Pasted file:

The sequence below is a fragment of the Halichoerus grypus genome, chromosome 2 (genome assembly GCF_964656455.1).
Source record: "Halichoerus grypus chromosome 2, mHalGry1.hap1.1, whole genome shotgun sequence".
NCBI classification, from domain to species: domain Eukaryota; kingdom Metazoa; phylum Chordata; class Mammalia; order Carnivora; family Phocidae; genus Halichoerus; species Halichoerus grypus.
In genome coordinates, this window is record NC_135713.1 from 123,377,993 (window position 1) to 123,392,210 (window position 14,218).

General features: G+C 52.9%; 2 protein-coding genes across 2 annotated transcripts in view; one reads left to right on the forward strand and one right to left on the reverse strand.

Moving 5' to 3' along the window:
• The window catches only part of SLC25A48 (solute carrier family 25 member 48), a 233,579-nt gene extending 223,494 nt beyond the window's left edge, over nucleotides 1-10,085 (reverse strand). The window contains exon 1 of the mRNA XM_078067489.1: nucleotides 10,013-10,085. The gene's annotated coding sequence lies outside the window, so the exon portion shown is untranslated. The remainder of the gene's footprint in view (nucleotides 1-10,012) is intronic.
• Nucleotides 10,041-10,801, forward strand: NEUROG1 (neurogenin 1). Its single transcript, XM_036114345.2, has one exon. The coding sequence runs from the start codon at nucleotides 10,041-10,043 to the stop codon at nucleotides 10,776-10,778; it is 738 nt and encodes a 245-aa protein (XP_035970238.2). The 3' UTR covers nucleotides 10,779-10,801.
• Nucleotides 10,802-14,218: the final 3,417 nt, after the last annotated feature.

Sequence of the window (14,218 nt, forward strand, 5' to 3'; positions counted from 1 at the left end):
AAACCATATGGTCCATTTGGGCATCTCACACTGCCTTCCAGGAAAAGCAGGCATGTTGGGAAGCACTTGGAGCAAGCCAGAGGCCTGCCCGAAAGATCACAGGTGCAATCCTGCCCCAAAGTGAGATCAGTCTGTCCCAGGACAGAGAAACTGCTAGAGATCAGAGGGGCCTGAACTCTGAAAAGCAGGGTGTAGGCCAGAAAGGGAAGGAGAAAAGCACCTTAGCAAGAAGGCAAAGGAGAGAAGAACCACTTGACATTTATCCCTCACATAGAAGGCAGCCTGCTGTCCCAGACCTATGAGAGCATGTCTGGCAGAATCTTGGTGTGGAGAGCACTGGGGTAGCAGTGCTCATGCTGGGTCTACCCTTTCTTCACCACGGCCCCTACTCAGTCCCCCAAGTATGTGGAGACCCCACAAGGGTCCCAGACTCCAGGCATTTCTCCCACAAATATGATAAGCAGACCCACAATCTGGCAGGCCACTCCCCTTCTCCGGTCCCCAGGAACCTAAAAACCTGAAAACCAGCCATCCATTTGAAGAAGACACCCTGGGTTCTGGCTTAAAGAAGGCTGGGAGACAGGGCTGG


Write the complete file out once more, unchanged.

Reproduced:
The sequence below is a fragment of the Halichoerus grypus genome, chromosome 2 (genome assembly GCF_964656455.1).
Source record: "Halichoerus grypus chromosome 2, mHalGry1.hap1.1, whole genome shotgun sequence".
NCBI classification, from domain to species: domain Eukaryota; kingdom Metazoa; phylum Chordata; class Mammalia; order Carnivora; family Phocidae; genus Halichoerus; species Halichoerus grypus.
In genome coordinates, this window is record NC_135713.1 from 123,377,993 (window position 1) to 123,392,210 (window position 14,218).

General features: G+C 52.9%; 2 protein-coding genes across 2 annotated transcripts in view; one reads left to right on the forward strand and one right to left on the reverse strand.

Moving 5' to 3' along the window:
• The window catches only part of SLC25A48 (solute carrier family 25 member 48), a 233,579-nt gene extending 223,494 nt beyond the window's left edge, over nucleotides 1-10,085 (reverse strand). The window contains exon 1 of the mRNA XM_078067489.1: nucleotides 10,013-10,085. The gene's annotated coding sequence lies outside the window, so the exon portion shown is untranslated. The remainder of the gene's footprint in view (nucleotides 1-10,012) is intronic.
• Nucleotides 10,041-10,801, forward strand: NEUROG1 (neurogenin 1). Its single transcript, XM_036114345.2, has one exon. The coding sequence runs from the start codon at nucleotides 10,041-10,043 to the stop codon at nucleotides 10,776-10,778; it is 738 nt and encodes a 245-aa protein (XP_035970238.2). The 3' UTR covers nucleotides 10,779-10,801.
• Nucleotides 10,802-14,218: the final 3,417 nt, after the last annotated feature.

Sequence of the window (14,218 nt, forward strand, 5' to 3'; positions counted from 1 at the left end):
AAACCATATGGTCCATTTGGGCATCTCACACTGCCTTCCAGGAAAAGCAGGCATGTTGGGAAGCACTTGGAGCAAGCCAGAGGCCTGCCCGAAAGATCACAGGTGCAATCCTGCCCCAAAGTGAGATCAGTCTGTCCCAGGACAGAGAAACTGCTAGAGATCAGAGGGGCCTGAACTCTGAAAAGCAGGGTGTAGGCCAGAAAGGGAAGGAGAAAAGCACCTTAGCAAGAAGGCAAAGGAGAGAAGAACCACTTGACATTTATCCCTCACATAGAAGGCAGCCTGCTGTCCCAGACCTATGAGAGCATGTCTGGCAGAATCTTGGTGTGGAGAGCACTGGGGTAGCAGTGCTCATGCTGGGTCTACCCTTTCTTCACCACGGCCCCTACTCAGTCCCCCAAGTATGTGGAGACCCCACAAGGGTCCCAGACTCCAGGCATTTCTCCCACAAATATGATAAGCAGACCCACAATCTGGCAGGCCACTCCCCTTCTCCGGTCCCCAGGAACCTAAAAACCTGAAAACCAGCCATCCATTTGAAGAAGACACCCTGGGTTCTGGCTTAAAGAAGGCTGGGAGACAGGGCTGG